In essence, U.S. Pat. No. 4,416,602 to Neumeister discloses an injection molding apparatus for manufacturing articles from different types of plastic materials, in which a first plastic material is injected into a mold to form a frame member or the like, and thereafter subsequent to cooling and solidifying of the molten plastic material, a second plastic material is injected into the cavity of the mold so as to form an insert within an aperture of the frame member provided by the first plastic material, thereby fusing the plastic materials and forming a mechanical bond therebetween.
In U.S. Pat. No. 5,020,705 to Garrison the garment gripping pads of the hanger clips are molded substantially simultaneously with the hanger so as to chemically bond with the material of the hanger. The hanger is molded with the front and rear jaws of the clip in the open position. When the mold is closed each cavity in which a pad is to be formed is occupied by a cam. While the cams are occupying the cavities for the pads, the hanger forming resin is injected into the mold to fill the entire mold except the spaces occupied by the cams. After the resin has sufficiently set, the cams occupying the pad forming cavities are withdrawn (upwardly) and the resin to form the pads is injected through opening 27. To avoid resin migration the opening is very small and a tab gate 47 is provided between the parting line and the opening such that when the hanger is ejected from the mold the resin is sheared by the tab gate from the resin remaining in the conduit.
Similar types of molding apparatus and methods of that kind are disclosed in various patent publications, representative of which are U.S. Pat. No. 4,711,621 to Schomblond disclosing a mold for producing composite bodies from different plastic materials; U.S. Pat. No. 4,335,068 to Hemery and U.S. Pat. No. 3,577,596 to Bullard et al.
The present invention relates to coinjected plastic hangers, a method of coinjection of the hangers and the apparatus for implementing the co-injection molding. Various desirable attributes for hangers may be created in a coinjected hanger which are not available to a hanger molded from a single plastic. These attributes may include color ornamentation, size index markings, logos or trademarks associated with the garment suspended from the garment, integrally molded non-slip portions to retain garments on the hangers, and garment retaining clips formed of resilient plastic to prevent breakage thereof.
Accordingly, in order to improve upon the plastic hangers which are currently available in the industry, and which incorporate integral structure bearing indicia or logos for the purpose of identifying manufacturers, designers, retailers or the like by having such information molded or embossed into the primary hanger construction, the invention contemplates the provision of molded plastic garment hangers incorporating at least at one suitable location on the hanger, a frame-like enclosure, with a through-aperture of predetermined size and configuration integrally molded with the basic hanger structure, and wherein an insert from a second or separate plastic material is adapted to be molded into the aperture of the enclosure and having the specified indicia, such as a logo or other suitable legends molded therein. The composite garment hangers which are thus formed from two separate materials, may be constituted from two plastic materials of the same color and/or type of plastic, or from different kinds of plastic materials and which, if desired, may be imparted different colors to provide a decorative effect. The second plastic material for the insert which is molded into the frame-like enclosure and which has the logo impressed or molded therein, is generally produced in the same mold for producing the basic hanger structure through a co-injection method, subsequently to the initial molding and cooling of the basic hanger structure so as to cause the insert to fuse and bond with the contacting surfaces within the enclosure molded into the plastic material for the hanger. This bond may be a mechanical bond, a plastic molded bond, a fusion bond or a combination thereof, depending on the plastics selected, and the relative injection, set and cool cycles of the coinjection machine. This imparts a versatility to the construction and utilization of such garment hangers inasmuch as a single mold with a movable core can be employed for forming the entire composite plastic garment hanger construction, and the mold may be modified with regard to the formation of the insert portion adapted to be received within the enclosure, so as to enable the hanger to be individualized concerning the incorporation of indicia representative manufacturers, designers and/or retail establishments at a minimum cost and effort.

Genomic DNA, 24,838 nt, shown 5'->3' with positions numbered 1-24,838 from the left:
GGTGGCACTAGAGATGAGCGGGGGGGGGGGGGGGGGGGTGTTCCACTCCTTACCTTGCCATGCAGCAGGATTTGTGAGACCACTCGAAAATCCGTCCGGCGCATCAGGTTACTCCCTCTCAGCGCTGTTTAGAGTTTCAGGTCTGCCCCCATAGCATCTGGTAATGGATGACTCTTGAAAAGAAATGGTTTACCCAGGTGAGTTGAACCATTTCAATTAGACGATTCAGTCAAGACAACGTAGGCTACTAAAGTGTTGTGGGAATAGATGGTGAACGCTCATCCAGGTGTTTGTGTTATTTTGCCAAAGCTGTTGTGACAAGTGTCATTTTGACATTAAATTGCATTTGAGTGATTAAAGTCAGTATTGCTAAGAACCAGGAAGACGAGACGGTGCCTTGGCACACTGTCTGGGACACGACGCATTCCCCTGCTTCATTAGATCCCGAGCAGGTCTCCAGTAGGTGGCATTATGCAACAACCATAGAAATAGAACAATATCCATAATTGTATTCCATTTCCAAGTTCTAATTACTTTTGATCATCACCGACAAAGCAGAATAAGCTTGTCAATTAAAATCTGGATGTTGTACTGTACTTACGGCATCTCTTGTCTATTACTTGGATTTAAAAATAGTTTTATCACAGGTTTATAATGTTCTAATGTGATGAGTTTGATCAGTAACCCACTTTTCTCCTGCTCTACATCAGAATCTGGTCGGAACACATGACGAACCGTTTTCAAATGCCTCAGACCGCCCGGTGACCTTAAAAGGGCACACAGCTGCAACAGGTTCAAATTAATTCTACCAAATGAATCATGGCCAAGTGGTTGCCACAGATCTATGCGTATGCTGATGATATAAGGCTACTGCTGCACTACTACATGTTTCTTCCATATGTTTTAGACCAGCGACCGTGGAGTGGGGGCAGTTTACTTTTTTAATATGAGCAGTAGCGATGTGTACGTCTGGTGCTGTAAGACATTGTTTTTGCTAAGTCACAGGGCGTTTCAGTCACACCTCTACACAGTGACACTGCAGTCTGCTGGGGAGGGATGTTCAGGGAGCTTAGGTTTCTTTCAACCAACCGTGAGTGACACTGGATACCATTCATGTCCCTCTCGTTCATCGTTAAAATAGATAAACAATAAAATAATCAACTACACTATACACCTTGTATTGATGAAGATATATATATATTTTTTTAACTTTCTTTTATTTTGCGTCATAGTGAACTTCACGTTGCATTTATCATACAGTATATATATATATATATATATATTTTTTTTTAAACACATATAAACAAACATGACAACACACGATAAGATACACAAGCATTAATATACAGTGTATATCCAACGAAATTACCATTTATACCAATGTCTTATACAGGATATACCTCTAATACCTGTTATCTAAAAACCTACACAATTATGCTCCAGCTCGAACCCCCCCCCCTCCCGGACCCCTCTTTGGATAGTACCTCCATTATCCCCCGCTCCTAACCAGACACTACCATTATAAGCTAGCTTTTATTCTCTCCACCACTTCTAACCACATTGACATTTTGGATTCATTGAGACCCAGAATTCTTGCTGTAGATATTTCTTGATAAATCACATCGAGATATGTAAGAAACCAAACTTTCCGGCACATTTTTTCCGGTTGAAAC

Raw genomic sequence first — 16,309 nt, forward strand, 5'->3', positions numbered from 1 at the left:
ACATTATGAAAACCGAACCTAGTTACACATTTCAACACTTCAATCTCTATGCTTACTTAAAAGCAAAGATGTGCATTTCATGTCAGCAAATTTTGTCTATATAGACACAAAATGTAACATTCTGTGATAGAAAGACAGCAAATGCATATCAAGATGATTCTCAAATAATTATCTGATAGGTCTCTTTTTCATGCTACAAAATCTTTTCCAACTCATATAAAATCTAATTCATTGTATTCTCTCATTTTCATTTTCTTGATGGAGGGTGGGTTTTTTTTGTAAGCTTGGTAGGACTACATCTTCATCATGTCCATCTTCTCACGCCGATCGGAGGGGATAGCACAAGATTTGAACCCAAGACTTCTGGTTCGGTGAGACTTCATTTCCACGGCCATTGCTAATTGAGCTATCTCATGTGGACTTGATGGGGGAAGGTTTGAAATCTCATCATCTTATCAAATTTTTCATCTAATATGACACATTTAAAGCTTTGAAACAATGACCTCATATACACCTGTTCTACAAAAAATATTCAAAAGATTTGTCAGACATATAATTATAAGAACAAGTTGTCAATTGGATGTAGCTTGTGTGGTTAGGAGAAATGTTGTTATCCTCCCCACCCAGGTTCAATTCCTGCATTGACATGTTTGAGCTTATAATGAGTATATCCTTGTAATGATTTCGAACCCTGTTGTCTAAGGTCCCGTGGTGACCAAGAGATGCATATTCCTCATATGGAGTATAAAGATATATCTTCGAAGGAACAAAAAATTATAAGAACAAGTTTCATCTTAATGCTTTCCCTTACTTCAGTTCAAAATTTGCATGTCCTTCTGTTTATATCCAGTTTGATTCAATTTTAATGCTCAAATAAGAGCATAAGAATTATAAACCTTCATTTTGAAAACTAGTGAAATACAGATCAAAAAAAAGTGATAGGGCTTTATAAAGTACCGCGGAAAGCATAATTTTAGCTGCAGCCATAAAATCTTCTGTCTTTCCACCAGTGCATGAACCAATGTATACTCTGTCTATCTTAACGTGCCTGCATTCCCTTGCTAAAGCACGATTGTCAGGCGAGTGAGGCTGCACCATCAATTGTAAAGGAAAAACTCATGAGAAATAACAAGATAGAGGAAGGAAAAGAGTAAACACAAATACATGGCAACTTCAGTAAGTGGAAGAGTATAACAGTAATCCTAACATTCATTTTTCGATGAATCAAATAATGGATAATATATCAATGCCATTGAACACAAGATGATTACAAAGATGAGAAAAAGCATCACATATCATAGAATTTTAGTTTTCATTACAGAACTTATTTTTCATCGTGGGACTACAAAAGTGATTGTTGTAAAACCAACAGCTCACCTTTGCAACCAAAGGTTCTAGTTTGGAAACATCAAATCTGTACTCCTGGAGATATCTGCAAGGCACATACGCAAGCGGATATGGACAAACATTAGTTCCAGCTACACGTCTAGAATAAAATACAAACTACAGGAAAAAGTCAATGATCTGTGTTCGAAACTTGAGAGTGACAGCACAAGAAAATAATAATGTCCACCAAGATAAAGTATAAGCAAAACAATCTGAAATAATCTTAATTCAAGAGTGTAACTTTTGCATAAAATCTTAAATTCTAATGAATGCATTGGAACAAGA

For this purpose, the invention also contemplates a two-step molding procedure or, in essence, a co-injection plastic molding method whereby plastic materials of different types and/or colors may be readily employed so as to have a first plastic material of a specified type and color form the basic hanger structure, cooled to some extent within the mold so as to at least partially solidify, and thereafter a mold core is movable into a position in communication with an inlet for a further or second plastic material which may be either of the same color and/or type as the first plastic material or, possibly of a different color and/or material type, and in which the second plastic material forms the insert which is fused and bonded with the plastic material of the basic hanger structure so as to provide for either a permanent or detachable connection therebetween.